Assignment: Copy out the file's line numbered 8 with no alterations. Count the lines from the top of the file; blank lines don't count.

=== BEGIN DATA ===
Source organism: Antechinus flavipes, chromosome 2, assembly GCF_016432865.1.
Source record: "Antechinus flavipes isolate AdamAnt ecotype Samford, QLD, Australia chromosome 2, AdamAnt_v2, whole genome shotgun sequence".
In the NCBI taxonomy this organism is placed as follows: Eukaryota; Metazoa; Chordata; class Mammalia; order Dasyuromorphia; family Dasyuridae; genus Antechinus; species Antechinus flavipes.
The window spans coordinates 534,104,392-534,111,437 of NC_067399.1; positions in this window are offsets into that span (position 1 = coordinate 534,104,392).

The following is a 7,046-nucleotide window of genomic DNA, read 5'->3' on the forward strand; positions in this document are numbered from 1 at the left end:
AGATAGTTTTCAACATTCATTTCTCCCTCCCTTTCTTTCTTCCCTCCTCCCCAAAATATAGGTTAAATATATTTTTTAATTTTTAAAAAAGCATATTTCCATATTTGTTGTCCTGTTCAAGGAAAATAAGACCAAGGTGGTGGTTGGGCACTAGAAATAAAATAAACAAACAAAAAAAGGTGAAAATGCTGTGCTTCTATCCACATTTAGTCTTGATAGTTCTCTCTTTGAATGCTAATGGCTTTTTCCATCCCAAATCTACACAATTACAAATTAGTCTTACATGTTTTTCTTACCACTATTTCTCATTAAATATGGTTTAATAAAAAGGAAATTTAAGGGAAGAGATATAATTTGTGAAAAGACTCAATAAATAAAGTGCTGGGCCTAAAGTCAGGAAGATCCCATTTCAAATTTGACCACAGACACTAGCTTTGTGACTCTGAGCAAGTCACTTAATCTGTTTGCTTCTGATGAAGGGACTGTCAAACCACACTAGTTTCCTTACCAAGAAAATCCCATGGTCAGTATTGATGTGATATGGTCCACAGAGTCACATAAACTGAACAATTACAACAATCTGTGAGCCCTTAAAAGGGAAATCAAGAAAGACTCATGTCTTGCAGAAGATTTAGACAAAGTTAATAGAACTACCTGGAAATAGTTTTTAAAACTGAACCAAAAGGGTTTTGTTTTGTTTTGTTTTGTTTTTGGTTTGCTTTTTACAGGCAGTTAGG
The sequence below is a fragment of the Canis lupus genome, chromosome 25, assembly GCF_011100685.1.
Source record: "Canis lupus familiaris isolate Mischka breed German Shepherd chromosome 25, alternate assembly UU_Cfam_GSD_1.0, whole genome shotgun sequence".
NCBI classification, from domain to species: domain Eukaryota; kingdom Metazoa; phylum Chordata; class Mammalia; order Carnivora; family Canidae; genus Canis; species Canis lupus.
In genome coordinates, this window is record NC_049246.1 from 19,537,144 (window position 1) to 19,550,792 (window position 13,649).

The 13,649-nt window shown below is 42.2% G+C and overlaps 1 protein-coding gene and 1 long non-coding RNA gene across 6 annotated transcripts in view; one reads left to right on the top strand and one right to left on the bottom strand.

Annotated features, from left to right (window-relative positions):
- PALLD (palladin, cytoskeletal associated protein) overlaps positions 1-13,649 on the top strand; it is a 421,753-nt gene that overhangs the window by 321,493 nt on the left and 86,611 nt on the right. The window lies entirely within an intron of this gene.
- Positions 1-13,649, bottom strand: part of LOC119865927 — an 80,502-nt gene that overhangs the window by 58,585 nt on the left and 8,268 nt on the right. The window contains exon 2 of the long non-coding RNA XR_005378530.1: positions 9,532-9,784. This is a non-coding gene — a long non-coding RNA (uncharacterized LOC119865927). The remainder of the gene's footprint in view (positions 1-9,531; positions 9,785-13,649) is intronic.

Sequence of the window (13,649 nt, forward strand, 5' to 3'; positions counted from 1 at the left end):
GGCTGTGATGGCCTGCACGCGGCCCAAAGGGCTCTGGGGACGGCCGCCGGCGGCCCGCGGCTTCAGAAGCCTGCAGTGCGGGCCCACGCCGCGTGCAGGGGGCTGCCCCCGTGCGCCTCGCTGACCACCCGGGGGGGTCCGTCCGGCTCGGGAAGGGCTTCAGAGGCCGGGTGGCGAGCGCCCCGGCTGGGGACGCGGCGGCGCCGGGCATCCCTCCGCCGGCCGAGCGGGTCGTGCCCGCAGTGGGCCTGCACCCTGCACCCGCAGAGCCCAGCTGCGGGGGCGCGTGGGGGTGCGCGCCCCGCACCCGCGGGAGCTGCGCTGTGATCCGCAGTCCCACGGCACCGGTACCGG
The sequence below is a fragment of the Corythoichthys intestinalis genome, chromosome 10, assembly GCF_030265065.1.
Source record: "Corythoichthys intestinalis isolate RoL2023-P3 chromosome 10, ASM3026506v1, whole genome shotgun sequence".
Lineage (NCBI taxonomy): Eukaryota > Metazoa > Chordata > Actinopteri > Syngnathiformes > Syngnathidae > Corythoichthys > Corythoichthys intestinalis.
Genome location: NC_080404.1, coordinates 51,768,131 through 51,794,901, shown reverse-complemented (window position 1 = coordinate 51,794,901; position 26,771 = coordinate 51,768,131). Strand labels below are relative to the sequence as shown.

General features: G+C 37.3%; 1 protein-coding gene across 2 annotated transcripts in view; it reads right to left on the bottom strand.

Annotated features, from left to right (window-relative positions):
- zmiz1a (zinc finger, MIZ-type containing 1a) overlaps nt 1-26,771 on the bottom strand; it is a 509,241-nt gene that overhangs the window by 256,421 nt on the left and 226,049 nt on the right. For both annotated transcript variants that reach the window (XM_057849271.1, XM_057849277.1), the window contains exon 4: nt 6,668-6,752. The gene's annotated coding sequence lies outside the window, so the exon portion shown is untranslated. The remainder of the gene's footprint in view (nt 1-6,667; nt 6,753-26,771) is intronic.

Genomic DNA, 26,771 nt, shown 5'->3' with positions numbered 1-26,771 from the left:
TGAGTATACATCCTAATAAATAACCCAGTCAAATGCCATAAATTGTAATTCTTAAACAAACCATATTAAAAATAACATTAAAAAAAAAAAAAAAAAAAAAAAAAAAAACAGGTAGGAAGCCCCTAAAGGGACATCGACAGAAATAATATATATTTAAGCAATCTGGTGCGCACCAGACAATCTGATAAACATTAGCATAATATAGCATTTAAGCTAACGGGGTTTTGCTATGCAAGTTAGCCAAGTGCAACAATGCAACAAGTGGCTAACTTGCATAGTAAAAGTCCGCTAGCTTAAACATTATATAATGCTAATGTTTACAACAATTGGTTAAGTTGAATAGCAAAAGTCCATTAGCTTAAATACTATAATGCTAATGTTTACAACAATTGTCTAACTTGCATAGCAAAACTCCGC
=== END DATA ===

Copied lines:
Source record: "Canis lupus familiaris isolate Mischka breed German Shepherd chromosome 25, alternate assembly UU_Cfam_GSD_1.0, whole genome shotgun sequence".